Throughout my time as an English major, I have had the privilege of reading many books that will never leave my memory. From Lolita to Perfume, I have been pretty lucky with my assigned reading in college. However, my fun reads are typically those published rather recently, and thus rarely appear in my syllabus. So, if I had my choice and could create a course syllabus on absolutely anything, this would be it.
The Mystery of the Non-Mystery Book
Sister by Rosamund Lupton
I tend to be a bit of a slow reader but every once and a while I happen upon a book that I cannot put down until I have finished it. Lupton’s debut novel is included in this small group. While on a plane ride with my mother, I stole the book from her just to skim the first page. This turned into a weekend of swapping the book back and forth, chapter by chapter, until we both had reached the shocking conclusion. Lupton’s novel sets up a thrilling mystery focused on the bond between two sisters. The plot is engaging and creative, as Lupton takes the reader through a hunt for a murderer and a motive. I wrote to Lupton about how much I appreciated her work and identified with (ironically) the deceased character. To my shock, within an hour Lupton had emailed me back with gratitude and a glowing response. This interaction only increased my adoration and I still confidently recommend this novel to anyone who loves a good mystery.
Photo Credit: http://www.rosamundlupton.com/books/sister/
Invisible Monsters by Chuck Palahniuk
Palahniuk is most famous for his book-turned movie Fight Club. However, Fight Club was not his first novel, nor his best in my opinion. While I am a lover of both the book and film, my favorite novel of his is still Invisible Monsters. It is rumored that publishers initially refused this book because of its disturbing elements, so Palahniuk focused on publishing Fight Club first. It appears that if you become a famous author, as Palahniuk now is, then your books can be as disturbing and grotesque as you like and still get published. Palahniuk’s subsequent novels have more than proven this to be true and even I have to admit there were times I had to put them down and take a break. But what is better than an author who can not only produce such an extreme reaction to his work but also be an amazing writer? Invisible Monsters uncovers a mystery you did not even know you were trying to find until you have found it. The book falls under the category of a novel rather than a mystery, but as you read you will find yourself constantly trying to figure out how all of the different elements connect in the life of an outrageous fashion-model.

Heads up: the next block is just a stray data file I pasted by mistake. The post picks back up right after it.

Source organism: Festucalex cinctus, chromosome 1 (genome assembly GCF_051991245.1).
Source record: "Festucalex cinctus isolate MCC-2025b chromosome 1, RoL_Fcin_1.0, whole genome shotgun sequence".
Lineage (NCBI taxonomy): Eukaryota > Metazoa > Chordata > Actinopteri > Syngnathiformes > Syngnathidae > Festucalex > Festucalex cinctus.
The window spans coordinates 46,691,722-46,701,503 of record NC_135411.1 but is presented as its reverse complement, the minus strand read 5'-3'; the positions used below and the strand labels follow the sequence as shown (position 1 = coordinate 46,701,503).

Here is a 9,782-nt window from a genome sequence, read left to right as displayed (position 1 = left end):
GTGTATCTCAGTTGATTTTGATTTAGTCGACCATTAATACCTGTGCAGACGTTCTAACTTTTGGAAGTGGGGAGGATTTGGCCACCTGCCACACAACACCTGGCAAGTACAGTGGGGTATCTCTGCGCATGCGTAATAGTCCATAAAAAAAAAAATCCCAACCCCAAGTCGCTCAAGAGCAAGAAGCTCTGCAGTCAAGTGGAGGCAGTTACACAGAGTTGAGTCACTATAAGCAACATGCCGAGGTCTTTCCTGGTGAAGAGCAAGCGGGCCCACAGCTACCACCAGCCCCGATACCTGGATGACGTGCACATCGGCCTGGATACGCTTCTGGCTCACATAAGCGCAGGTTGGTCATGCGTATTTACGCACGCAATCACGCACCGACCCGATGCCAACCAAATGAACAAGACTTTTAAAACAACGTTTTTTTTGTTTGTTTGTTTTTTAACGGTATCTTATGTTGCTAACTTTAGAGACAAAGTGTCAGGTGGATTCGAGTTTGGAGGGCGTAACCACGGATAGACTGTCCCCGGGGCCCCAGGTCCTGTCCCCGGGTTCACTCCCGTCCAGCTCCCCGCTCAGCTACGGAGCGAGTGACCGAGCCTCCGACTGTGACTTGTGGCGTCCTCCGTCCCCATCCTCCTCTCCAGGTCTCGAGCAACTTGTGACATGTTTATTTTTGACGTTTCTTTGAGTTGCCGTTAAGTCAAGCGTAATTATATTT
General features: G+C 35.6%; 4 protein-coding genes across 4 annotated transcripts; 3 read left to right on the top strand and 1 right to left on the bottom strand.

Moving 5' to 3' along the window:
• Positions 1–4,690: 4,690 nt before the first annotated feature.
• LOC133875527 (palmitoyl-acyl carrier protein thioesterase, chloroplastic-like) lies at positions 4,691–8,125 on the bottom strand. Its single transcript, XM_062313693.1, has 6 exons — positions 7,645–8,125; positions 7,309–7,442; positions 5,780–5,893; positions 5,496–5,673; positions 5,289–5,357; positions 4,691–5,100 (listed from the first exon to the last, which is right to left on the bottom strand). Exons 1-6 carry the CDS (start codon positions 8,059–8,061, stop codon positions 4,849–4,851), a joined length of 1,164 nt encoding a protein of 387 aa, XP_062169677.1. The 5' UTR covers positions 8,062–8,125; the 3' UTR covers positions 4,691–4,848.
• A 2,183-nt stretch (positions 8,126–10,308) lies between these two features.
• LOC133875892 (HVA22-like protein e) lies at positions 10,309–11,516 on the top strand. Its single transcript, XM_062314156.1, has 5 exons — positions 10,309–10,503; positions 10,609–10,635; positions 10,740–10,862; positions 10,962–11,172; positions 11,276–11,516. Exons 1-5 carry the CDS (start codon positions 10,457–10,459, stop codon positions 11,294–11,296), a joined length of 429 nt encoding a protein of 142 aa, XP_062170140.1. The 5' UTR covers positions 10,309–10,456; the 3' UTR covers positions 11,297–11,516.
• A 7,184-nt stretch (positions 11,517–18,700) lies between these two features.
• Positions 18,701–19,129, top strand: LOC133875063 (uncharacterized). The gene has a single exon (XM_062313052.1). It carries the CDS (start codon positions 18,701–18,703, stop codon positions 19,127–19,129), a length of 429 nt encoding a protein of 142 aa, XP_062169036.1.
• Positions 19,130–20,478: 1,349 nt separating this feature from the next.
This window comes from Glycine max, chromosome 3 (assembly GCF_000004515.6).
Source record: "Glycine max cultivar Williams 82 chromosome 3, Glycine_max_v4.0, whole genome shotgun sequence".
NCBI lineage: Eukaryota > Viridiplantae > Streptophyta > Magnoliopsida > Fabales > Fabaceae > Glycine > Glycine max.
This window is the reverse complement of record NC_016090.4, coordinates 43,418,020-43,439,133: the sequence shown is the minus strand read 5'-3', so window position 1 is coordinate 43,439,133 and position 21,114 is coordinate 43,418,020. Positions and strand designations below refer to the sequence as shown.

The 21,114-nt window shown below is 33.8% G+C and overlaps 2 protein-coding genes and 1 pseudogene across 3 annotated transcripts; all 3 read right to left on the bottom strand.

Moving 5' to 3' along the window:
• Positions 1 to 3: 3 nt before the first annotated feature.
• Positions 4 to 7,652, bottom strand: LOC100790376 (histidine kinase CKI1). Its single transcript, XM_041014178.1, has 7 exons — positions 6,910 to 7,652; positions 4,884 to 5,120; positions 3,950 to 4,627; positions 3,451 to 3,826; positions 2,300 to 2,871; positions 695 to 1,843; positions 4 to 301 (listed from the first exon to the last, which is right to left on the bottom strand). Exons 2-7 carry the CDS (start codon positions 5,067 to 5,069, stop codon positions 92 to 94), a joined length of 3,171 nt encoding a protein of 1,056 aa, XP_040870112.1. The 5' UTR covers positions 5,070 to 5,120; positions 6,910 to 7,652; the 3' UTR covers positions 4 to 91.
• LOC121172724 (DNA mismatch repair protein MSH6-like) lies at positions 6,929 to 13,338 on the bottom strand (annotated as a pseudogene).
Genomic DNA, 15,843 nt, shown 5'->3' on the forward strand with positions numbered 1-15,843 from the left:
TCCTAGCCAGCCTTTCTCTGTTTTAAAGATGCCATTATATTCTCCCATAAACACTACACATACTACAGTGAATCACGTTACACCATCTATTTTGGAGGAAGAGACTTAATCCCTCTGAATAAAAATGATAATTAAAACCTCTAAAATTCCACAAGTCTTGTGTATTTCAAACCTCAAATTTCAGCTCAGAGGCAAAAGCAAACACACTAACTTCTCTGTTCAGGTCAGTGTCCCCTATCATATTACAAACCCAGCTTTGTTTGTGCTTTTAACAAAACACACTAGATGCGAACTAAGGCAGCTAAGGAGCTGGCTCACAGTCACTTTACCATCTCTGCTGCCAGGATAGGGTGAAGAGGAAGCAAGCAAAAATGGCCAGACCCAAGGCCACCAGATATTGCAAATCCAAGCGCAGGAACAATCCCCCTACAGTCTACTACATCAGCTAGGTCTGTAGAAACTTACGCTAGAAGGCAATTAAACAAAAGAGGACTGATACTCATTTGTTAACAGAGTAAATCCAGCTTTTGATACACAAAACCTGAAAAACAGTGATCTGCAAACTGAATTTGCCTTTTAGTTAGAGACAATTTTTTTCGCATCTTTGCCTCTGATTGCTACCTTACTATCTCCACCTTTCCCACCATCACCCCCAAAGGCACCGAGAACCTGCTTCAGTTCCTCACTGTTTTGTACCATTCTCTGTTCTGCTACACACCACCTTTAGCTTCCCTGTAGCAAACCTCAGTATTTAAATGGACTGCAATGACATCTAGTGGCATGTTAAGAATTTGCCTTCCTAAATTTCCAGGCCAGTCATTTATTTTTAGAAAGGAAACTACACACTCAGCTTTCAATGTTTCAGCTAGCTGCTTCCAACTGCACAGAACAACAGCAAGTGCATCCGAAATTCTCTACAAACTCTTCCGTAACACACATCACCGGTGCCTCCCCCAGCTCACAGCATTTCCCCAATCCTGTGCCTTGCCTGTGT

The Marriage Plot Jeffrey Eugenides
This winter I finally read my third Eugenides novel. As an addicted fan of The Virgin Suicides and Middlesex, I was happy to find that even though his latest novel is quite different from the others, it is just as entrancing. This novel outlines the lives of three recent college graduates from each of their unique perspectives. Throughout the novel, Eugenides slowly reveals how they are all connected. Seeing as the protagonist is also an English major, I am quite biased, but the plot is still one that speaks to many different passions, including psychology and religion. While reading, I found myself trying to guess the motives and inner thoughts of the characters and found the answers to those questions to exceed my expectations.
My Life in France Julia Child
Maybe it is not appropriate to claim there is a mystery within this autobiography, since the fact that Julia Child is a remarkable chef is quite well known. But for me, the real mystery is in how she got to be the famous Julia Child. I would recommend this autobiography to anyone who has an upcoming trip to France, or who merely wishes to travel by book. A love of food also does not hurt. The book provides a look into the life of this fascinating woman, who was clearly bursting with life. How an employee of the US State Department goes on to have her own cooking show and multiple cookbooks is a mystery worth looking into. Her life and autobiography show how a person’s life can completely change at any moment, with the right ingredients of course.
What do all the books on my imaginary syllabus have in common? Well as my topic title explains, they all encase a mystery or several within them. While not all of these may fall under the genre of a mystery, each one can be read as one. But really the main thing these books have in common is their endings. I love when you close a book and have to stop and sit for a while before being able to go on with your day. In my opinion, a book that stops and makes you think is wonderful, but an ending that anchors you in your chair and mystification is one of the greatest joys of reading.
– Tricia Cave